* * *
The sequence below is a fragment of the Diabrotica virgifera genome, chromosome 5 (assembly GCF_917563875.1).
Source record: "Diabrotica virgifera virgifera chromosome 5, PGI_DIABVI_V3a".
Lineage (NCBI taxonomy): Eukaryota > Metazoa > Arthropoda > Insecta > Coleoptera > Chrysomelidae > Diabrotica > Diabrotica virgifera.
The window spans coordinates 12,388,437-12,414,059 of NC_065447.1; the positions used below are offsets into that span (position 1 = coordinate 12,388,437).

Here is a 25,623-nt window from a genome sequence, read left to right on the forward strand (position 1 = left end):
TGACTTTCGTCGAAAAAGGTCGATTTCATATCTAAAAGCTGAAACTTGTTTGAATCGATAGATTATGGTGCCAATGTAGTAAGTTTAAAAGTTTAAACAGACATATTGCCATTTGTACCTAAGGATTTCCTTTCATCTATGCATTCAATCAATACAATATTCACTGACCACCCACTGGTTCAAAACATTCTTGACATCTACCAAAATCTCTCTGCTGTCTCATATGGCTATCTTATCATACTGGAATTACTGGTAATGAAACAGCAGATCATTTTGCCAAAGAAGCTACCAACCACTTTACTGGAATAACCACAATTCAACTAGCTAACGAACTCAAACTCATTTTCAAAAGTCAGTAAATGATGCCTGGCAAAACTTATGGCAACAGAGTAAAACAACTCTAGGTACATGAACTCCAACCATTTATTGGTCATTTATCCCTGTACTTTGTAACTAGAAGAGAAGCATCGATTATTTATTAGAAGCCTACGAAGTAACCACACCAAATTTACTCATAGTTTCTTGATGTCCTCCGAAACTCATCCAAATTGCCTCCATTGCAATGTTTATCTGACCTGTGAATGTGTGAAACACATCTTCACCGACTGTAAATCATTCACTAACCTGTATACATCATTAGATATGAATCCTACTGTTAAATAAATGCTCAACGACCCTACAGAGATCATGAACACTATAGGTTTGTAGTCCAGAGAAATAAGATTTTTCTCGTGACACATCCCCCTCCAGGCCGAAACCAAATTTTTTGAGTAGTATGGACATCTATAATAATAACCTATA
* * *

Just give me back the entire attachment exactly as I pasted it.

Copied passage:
The sequence below is a fragment of the Diabrotica virgifera genome, chromosome 5 (assembly GCF_917563875.1).
Source record: "Diabrotica virgifera virgifera chromosome 5, PGI_DIABVI_V3a".
Lineage (NCBI taxonomy): Eukaryota > Metazoa > Arthropoda > Insecta > Coleoptera > Chrysomelidae > Diabrotica > Diabrotica virgifera.
The window spans coordinates 12,388,437-12,414,059 of NC_065447.1; the positions used below are offsets into that span (position 1 = coordinate 12,388,437).

Here is a 25,623-nt window from a genome sequence, read left to right on the forward strand (position 1 = left end):
TGACTTTCGTCGAAAAAGGTCGATTTCATATCTAAAAGCTGAAACTTGTTTGAATCGATAGATTATGGTGCCAATGTAGTAAGTTTAAAAGTTTAAACAGACATATTGCCATTTGTACCTAAGGATTTCCTTTCATCTATGCATTCAATCAATACAATATTCACTGACCACCCACTGGTTCAAAACATTCTTGACATCTACCAAAATCTCTCTGCTGTCTCATATGGCTATCTTATCATACTGGAATTACTGGTAATGAAACAGCAGATCATTTTGCCAAAGAAGCTACCAACCACTTTACTGGAATAACCACAATTCAACTAGCTAACGAACTCAAACTCATTTTCAAAAGTCAGTAAATGATGCCTGGCAAAACTTATGGCAACAGAGTAAAACAACTCTAGGTACATGAACTCCAACCATTTATTGGTCATTTATCCCTGTACTTTGTAACTAGAAGAGAAGCATCGATTATTTATTAGAAGCCTACGAAGTAACCACACCAAATTTACTCATAGTTTCTTGATGTCCTCCGAAACTCATCCAAATTGCCTCCATTGCAATGTTTATCTGACCTGTGAATGTGTGAAACACATCTTCACCGACTGTAAATCATTCACTAACCTGTATACATCATTAGATATGAATCCTACTGTTAAATAAATGCTCAACGACCCTACAGAGATCATGAACACTATAGGTTTGTAGTCCAGAGAAATAAGATTTTTCTCGTGACACATCCCCCTCCAGGCCGAAACCAAATTTTTTGAGTAGTATGGACATCTATAATAATAACCTATA